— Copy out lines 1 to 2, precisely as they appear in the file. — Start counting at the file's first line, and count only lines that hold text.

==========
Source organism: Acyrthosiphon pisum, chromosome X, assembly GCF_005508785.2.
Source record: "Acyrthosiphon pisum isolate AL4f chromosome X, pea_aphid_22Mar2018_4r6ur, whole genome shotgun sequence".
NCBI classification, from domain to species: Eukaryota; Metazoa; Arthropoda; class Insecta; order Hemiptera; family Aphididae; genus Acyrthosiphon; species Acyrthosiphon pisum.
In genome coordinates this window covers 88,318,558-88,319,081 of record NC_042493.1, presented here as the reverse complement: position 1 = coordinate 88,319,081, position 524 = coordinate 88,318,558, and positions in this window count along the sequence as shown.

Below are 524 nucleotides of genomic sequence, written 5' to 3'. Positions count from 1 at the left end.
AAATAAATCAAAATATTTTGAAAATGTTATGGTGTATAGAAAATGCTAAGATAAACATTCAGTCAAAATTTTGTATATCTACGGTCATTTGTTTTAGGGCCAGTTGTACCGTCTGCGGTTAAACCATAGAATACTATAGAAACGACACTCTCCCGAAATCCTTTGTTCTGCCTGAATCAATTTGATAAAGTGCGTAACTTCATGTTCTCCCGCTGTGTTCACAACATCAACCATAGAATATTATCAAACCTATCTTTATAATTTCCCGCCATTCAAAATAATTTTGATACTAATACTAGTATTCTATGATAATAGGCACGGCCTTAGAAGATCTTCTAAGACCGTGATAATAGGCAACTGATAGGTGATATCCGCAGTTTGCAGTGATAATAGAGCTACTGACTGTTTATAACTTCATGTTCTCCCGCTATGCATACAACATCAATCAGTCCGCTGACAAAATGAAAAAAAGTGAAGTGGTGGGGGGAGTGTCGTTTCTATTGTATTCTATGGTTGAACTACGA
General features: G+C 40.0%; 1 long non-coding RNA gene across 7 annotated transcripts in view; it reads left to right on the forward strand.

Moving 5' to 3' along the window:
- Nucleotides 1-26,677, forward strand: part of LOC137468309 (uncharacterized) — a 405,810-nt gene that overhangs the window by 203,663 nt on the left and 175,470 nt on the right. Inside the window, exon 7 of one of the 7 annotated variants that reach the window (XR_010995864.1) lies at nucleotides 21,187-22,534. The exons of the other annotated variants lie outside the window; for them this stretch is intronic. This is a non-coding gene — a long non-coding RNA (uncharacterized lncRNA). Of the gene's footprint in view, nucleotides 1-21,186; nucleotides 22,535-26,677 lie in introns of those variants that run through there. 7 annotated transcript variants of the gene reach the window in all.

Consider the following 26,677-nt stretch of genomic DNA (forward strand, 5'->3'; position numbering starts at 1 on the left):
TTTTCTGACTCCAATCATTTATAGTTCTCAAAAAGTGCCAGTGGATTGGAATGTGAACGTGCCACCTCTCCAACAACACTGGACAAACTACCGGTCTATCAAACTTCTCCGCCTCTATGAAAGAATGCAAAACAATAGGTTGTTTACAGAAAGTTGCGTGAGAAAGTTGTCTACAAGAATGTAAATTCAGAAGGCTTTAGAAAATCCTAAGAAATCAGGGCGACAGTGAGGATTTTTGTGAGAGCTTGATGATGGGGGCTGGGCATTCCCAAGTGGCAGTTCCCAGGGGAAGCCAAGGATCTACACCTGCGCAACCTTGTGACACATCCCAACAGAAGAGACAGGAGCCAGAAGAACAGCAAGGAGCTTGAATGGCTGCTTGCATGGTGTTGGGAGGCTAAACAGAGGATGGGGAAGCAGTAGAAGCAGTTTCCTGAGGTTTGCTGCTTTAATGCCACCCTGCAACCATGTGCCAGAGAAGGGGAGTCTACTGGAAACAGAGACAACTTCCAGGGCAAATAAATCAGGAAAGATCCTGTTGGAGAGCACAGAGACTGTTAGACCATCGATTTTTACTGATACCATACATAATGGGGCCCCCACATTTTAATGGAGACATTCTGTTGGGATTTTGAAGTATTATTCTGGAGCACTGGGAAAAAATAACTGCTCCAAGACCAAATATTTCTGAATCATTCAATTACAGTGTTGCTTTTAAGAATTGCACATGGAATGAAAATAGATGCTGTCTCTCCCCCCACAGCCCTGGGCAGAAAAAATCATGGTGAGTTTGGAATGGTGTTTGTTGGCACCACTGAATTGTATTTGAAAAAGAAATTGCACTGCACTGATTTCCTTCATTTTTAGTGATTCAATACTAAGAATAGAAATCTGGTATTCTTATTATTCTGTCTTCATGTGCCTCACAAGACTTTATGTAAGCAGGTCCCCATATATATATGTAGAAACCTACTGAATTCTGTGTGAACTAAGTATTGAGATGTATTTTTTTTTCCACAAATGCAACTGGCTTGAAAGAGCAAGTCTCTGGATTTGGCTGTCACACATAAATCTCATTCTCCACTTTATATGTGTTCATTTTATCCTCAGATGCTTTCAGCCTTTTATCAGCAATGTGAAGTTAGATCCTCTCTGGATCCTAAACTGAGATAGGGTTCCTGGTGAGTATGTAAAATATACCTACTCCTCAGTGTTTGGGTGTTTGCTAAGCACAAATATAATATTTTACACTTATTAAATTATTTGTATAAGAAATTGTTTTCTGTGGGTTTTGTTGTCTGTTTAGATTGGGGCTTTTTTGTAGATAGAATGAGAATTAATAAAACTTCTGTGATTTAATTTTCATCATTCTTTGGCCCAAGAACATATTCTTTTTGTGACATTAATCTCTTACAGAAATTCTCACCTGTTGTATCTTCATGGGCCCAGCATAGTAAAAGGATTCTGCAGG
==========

Source organism: Acyrthosiphon pisum, chromosome X, assembly GCF_005508785.2.
Source record: "Acyrthosiphon pisum isolate AL4f chromosome X, pea_aphid_22Mar2018_4r6ur, whole genome shotgun sequence".